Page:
CZAAWE Resource Article

The behaviour of beef cattle at pasture
Publication Type 
Journal Article
Year of publication 
Applied Animal Behaviour Science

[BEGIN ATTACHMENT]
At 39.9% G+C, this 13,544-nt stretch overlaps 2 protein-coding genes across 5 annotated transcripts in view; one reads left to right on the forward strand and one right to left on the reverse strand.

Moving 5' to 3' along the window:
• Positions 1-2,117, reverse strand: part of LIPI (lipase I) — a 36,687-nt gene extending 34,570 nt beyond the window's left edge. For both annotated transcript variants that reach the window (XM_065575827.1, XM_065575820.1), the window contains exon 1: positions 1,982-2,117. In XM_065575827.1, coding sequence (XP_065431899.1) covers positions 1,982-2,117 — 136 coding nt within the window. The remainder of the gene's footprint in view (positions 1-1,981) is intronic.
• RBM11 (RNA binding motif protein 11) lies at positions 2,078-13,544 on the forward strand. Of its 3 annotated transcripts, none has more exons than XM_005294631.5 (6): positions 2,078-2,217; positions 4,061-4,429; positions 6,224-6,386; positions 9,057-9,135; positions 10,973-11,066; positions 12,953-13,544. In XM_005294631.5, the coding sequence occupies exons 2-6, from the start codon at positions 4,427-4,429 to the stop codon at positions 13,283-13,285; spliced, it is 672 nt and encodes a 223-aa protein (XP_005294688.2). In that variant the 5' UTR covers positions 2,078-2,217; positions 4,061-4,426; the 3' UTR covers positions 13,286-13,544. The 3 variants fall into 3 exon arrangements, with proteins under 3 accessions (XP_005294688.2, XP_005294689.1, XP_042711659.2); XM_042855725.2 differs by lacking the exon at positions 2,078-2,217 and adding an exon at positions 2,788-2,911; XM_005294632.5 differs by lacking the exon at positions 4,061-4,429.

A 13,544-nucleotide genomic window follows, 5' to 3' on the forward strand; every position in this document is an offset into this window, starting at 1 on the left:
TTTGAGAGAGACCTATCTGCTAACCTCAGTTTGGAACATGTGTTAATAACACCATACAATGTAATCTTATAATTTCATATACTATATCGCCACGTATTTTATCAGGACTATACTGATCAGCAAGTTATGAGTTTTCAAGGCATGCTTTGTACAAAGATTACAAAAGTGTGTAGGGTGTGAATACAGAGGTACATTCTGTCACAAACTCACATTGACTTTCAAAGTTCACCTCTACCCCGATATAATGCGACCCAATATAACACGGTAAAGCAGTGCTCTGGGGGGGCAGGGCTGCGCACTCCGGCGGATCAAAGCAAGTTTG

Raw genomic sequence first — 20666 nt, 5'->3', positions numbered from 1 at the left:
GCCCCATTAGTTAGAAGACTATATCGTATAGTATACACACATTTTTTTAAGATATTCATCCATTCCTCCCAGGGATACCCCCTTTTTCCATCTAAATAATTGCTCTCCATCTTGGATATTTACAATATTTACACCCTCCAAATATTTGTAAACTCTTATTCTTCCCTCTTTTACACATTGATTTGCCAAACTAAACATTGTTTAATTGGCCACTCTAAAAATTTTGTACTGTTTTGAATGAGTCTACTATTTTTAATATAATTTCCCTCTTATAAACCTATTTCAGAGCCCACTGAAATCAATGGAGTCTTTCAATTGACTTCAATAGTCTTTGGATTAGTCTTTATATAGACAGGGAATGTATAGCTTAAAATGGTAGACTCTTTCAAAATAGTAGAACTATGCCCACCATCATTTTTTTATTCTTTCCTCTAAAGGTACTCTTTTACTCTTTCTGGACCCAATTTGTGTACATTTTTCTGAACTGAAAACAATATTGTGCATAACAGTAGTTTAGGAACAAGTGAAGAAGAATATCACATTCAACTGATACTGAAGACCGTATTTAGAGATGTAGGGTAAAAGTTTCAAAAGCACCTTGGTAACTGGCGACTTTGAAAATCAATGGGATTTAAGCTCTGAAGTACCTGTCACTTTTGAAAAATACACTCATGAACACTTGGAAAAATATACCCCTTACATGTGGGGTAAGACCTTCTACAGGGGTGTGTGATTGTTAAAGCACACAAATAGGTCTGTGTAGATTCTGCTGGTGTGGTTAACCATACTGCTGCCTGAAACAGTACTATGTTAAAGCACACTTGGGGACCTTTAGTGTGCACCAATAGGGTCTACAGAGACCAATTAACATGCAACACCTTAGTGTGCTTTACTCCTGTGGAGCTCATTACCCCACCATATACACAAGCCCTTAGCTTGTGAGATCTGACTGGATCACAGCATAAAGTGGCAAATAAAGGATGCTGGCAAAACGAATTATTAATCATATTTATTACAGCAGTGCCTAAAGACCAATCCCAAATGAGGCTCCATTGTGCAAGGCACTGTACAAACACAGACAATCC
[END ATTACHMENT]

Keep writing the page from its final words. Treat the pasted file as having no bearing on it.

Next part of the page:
One of the Five Freedoms established by the British Farm Animal Welfare Council is the freedom for animals to express normal behaviour. However, for beef cattle, the major problem with this is to establish what constitutes “normal”. In the absence of surviving wild ancestors, the best that can be done is to study the behaviour of cattle at pasture with minimal human intervention. While several studies have been conducted in an attempt to do this, most have major limitations. These limitations include the total lack of a complete time budget, very low numbers of animals studied, allowing animals to graze very restricted areas of pasture and the observation of single animals in a herd rather than the whole herd itself. In this study, we observed, during the hours of daylight, the behaviour of six herds of beef steers run under commercial conditions in Australia. Because of the distances involved, it was impossible to determine whether the animals were ruminating. Therefore resting and ruminating are combined. A time budget was constructed consisting of 18 behaviours. There were significant differences between the herds in the proportion of time that the animals allocated to grazing, lying resting/ruminating, standing resting/ruminating and walking. The main conclusion is that beef cattle at pasture spend approximately 95% of their time engaged in the major behaviours of grazing, resting/ruminating while either lying or standing and walking. An analysis of the diurnal rhythm of grazing indicated periods of increased grazing early in the morning and late in the afternoon in five of the herds, and in one of these, there was also a period of increased grazing in the middle of the day. In the sixth herd, there was no apparent diurnal rhythm in grazing behaviour.